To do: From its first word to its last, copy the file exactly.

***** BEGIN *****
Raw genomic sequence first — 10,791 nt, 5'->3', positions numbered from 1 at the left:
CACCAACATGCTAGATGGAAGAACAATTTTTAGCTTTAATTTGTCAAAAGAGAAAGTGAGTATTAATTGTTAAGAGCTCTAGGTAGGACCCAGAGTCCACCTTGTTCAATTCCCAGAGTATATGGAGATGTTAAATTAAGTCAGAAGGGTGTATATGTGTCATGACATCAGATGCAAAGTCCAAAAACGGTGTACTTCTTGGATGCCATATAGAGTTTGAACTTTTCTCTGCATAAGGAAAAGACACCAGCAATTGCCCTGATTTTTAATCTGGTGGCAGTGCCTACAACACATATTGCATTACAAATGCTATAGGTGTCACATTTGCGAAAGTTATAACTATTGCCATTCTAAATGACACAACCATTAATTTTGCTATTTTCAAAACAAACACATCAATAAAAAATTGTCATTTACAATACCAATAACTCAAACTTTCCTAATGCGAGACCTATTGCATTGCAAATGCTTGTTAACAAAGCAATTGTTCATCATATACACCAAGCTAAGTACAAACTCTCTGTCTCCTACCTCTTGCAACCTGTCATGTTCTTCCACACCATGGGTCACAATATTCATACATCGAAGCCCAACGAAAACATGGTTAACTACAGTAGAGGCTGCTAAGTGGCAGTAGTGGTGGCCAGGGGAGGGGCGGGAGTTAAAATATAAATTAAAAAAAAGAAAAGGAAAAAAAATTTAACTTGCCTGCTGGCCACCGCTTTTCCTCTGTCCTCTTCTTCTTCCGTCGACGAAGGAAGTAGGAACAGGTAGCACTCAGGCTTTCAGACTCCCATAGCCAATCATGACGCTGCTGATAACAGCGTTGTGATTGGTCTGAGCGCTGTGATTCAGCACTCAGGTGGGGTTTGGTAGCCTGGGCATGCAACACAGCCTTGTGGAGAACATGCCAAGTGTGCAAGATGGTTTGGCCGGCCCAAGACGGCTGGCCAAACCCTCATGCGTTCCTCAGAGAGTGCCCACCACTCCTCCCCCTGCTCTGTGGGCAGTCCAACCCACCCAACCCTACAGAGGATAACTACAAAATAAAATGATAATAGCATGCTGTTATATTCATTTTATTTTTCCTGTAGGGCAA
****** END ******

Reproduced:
Raw genomic sequence first — 10,791 nt, 5'->3', positions numbered from 1 at the left:
CACCAACATGCTAGATGGAAGAACAATTTTTAGCTTTAATTTGTCAAAAGAGAAAGTGAGTATTAATTGTTAAGAGCTCTAGGTAGGACCCAGAGTCCACCTTGTTCAATTCCCAGAGTATATGGAGATGTTAAATTAAGTCAGAAGGGTGTATATGTGTCATGACATCAGATGCAAAGTCCAAAAACGGTGTACTTCTTGGATGCCATATAGAGTTTGAACTTTTCTCTGCATAAGGAAAAGACACCAGCAATTGCCCTGATTTTTAATCTGGTGGCAGTGCCTACAACACATATTGCATTACAAATGCTATAGGTGTCACATTTGCGAAAGTTATAACTATTGCCATTCTAAATGACACAACCATTAATTTTGCTATTTTCAAAACAAACACATCAATAAAAAATTGTCATTTACAATACCAATAACTCAAACTTTCCTAATGCGAGACCTATTGCATTGCAAATGCTTGTTAACAAAGCAATTGTTCATCATATACACCAAGCTAAGTACAAACTCTCTGTCTCCTACCTCTTGCAACCTGTCATGTTCTTCCACACCATGGGTCACAATATTCATACATCGAAGCCCAACGAAAACATGGTTAACTACAGTAGAGGCTGCTAAGTGGCAGTAGTGGTGGCCAGGGGAGGGGCGGGAGTTAAAATATAAATTAAAAAAAAGAAAAGGAAAAAAAATTTAACTTGCCTGCTGGCCACCGCTTTTCCTCTGTCCTCTTCTTCTTCCGTCGACGAAGGAAGTAGGAACAGGTAGCACTCAGGCTTTCAGACTCCCATAGCCAATCATGACGCTGCTGATAACAGCGTTGTGATTGGTCTGAGCGCTGTGATTCAGCACTCAGGTGGGGTTTGGTAGCCTGGGCATGCAACACAGCCTTGTGGAGAACATGCCAAGTGTGCAAGATGGTTTGGCCGGCCCAAGACGGCTGGCCAAACCCTCATGCGTTCCTCAGAGAGTGCCCACCACTCCTCCCCCTGCTCTGTGGGCAGTCCAACCCACCCAACCCTACAGAGGATAACTACAAAATAAAATGATAATAGCATGCTGTTATATTCATTTTATTTTTCCTGTAGGGCAA